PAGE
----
So yesterday — Friday, June 15, 2007 — Bud and I squeezed into his red Mazda Miata and headed to Tulsa. I drove on the way down, easily putting the miles behind us in the little roadster. We were hoping to get downtown to witness the actual raising of the car from its tomb, which was scheduled for 12:00 noon, but just outside Tulsa we ran into a major traffic snarl. All eastbound traffic was being diverted from three lanes into one, and that one lane was stopped because a grain truck had spilled probably a ton of grain from one of its underside hopper chutes onto the highway.

As we waited in that interminable dead stop on the highway, I found a radio station playing an old cowboy song called “Riding into Tulsa,” and Bud and I looked at each other and laughed. At the end of the song the DJ broke in excitedly and told us, “A 45 of that very song is in the time capsule with the Belvedere…and we’ve just heard that the car is out of the ground now, and they’re putting it onto a flatbed truck to be taken to the civic center…”

Well, goddammit. We decided to just head into downtown anyway, figuring we could park and walk around, maybe find some place to eat. After making it through the jam, we made good time into the center of Tulsa, where we ran into another dead stop. I looked around and realized that I had — by sheer coincidence — driven directly to the spot where the car had just been unearthed. And as we sat there hopelessly mired in traffic quicksand, I looked to the intersection ahead and saw, wrapped in filthy brown plastic, the shape of a 1957 Plymouth, atop a trailer pulled by a truck.

“Look, Bud!” I pointed, and we both watched the curious sight go by.

Eventually we found a random parking spot against a curb, fed the meter and started looking for a place to eat. By chance, we had parked just around the corner from the front office of the Tulsa World, the city’s daily paper. I have a friend who works there, so we dropped in. The security guy hadn’t seen her and couldn’t reach her; we left a message and walked around the corner looking for the source of the delicious smell of beef cooking.

We spied a place called Coney Island (which seems to be a popular moniker for fast food joints in Tulsa, as I counted three discrete businesses using versions of the name), and on our way toward it, we happened to notice this place: Orpha’s Lounge.

Dive! Dive! You can’t beat dollar draws of Miller High Life.

“You wanna get a beer?” Bud asked. Though I was actually pretty hungry, I couldn’t resist the curiosity, and we went in. Orpha’s is a little like Moe’s Tavern, but much cleaner. As we walked through the door, which is situated at the top of a sudden and steep cement incline seemingly designed to throw drunks off-balance, a besotted, grey-haired man greeted us with, “Boy, I’m glad you fellas are here. Now they’ll have somebody new to make fun of.” The dozen or so others in the bar casually eyed us and went back to their drinking.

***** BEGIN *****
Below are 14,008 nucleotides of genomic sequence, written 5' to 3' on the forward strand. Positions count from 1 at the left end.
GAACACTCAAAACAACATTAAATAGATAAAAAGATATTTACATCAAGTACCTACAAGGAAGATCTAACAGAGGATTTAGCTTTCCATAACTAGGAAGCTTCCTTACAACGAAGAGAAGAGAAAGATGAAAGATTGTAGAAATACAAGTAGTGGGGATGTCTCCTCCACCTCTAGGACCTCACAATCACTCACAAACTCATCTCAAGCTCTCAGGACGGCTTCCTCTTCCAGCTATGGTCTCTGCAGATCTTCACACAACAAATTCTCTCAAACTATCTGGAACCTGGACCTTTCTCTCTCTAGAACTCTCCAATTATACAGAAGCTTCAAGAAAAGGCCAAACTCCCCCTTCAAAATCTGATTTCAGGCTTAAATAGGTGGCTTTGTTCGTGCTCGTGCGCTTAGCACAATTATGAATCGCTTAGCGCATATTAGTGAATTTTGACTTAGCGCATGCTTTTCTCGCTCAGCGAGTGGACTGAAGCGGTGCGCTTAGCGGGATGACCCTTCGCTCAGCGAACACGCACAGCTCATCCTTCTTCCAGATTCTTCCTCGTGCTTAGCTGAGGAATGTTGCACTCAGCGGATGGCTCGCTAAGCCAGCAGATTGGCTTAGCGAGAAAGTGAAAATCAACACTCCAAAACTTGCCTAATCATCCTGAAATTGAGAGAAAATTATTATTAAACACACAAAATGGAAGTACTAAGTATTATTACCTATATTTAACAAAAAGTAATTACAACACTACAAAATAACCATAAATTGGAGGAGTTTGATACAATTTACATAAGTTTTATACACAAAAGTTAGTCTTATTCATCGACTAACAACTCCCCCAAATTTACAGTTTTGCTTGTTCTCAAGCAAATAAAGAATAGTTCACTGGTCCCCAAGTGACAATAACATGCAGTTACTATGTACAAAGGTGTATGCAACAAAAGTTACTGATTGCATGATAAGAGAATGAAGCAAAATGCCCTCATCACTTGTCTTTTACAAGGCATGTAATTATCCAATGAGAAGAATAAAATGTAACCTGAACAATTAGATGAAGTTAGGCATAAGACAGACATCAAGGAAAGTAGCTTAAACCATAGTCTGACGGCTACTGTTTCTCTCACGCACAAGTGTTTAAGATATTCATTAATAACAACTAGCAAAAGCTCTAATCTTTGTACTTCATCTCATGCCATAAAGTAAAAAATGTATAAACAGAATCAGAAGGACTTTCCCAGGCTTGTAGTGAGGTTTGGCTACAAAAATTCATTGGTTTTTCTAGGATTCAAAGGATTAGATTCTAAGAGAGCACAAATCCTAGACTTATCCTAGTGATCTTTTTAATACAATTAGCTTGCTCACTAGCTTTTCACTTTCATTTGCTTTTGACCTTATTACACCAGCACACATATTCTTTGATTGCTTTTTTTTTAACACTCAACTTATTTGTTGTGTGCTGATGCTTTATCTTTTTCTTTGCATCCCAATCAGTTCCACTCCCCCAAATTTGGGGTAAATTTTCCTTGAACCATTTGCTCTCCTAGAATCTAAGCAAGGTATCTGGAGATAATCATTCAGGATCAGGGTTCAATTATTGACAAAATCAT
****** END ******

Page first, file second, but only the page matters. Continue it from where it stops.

Bud and I sat down for cold one-dollar draws of Miller High Life and soaked up the atmosphere. I also soaked up three beers, and I think Bud matched me. We got suggestions from the locals as to where to eat, I tried reaching my friend at the World again via the barmaid’s cell phone, and after a bit we stumbled hungry and slightly drunken into the daylight.

We ate at a place called Billy’s, which specializes in char-broiled burgers, chicken sandwiches and the like, then headed back to the car so I could retrieve my camera (actually borrowed from Miss J. Pants), which I had left secured in the trunk. We set out walking, first back by Orpha’s, so I could take the photo above, then continuing aimlessly around downtown Tulsa.

Bud and I soon stumbled upon the first of many unique buildings we would see over the afternoon: The Adams Building, which is on the National Register of Historic Places:

This ornately-carved structure, which first served as the Mincks-Adams Hotel, was built by a man named I.S. Mincks in preparation for the 1928 International Petroleum Exposition, which brought many investors and oilmen into the city. Today it serves as office space.

An adjacent building, much taller but roughly the same age, appeared to be abandoned, with multiple broken windows boarded over with plywood. When we walked by it on street level, though, there appeared to be offices and/or storage inside, so perhaps it wasn’t as bad as it looked. Still, its derelict appearance detracted from the Adams and other nicely-kept buildings in the area.

As we walked on, Bud and I encountered church after church after church, most featuring gorgeous and expressive architecture. As we chased a tall, distant steeple some blocks away, we came across these churches one by one:

And finally the tremendous, deliriously beautiful steeple which we had walked blindly toward revealed itself:

This remarkable Art Deco church cost $1.25 million to build in the 1920s and is now on the National Register of Historic Places.

Built in 1929, the Boston Avenue Methodist Church is, according to the Tulsa Preservation Commission, the world’s “first church designed in a strictly American style of architecture.” Its tower soars 258 feet into the Oklahoma sky and is capped with a sculptural topknot of what appears to be steel and glass. It is truly a spectacle to behold, and Bud and I both stood and stared at it for quite some time.